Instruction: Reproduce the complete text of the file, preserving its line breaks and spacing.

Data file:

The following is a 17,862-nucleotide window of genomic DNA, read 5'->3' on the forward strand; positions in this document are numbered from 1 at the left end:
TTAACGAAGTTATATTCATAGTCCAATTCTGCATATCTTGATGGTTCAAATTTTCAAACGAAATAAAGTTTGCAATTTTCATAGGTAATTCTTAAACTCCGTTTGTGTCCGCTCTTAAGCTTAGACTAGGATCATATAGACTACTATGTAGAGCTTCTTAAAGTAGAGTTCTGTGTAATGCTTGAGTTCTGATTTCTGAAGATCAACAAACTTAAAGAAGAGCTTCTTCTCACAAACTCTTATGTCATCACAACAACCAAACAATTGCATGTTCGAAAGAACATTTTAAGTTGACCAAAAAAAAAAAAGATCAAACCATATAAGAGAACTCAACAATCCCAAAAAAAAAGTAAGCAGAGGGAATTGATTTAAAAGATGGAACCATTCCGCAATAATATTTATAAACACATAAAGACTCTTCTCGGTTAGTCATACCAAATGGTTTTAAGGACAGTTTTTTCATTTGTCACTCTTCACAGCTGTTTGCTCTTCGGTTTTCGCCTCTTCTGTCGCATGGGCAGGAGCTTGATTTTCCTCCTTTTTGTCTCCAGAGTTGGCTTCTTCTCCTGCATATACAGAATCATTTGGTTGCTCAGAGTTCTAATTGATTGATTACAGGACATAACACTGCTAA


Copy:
The following is a 17,862-nucleotide window of genomic DNA, read 5'->3' on the forward strand; positions in this document are numbered from 1 at the left end:
TTAACGAAGTTATATTCATAGTCCAATTCTGCATATCTTGATGGTTCAAATTTTCAAACGAAATAAAGTTTGCAATTTTCATAGGTAATTCTTAAACTCCGTTTGTGTCCGCTCTTAAGCTTAGACTAGGATCATATAGACTACTATGTAGAGCTTCTTAAAGTAGAGTTCTGTGTAATGCTTGAGTTCTGATTTCTGAAGATCAACAAACTTAAAGAAGAGCTTCTTCTCACAAACTCTTATGTCATCACAACAACCAAACAATTGCATGTTCGAAAGAACATTTTAAGTTGACCAAAAAAAAAAAAGATCAAACCATATAAGAGAACTCAACAATCCCAAAAAAAAAGTAAGCAGAGGGAATTGATTTAAAAGATGGAACCATTCCGCAATAATATTTATAAACACATAAAGACTCTTCTCGGTTAGTCATACCAAATGGTTTTAAGGACAGTTTTTTCATTTGTCACTCTTCACAGCTGTTTGCTCTTCGGTTTTCGCCTCTTCTGTCGCATGGGCAGGAGCTTGATTTTCCTCCTTTTTGTCTCCAGAGTTGGCTTCTTCTCCTGCATATACAGAATCATTTGGTTGCTCAGAGTTCTAATTGATTGATTACAGGACATAACACTGCTAA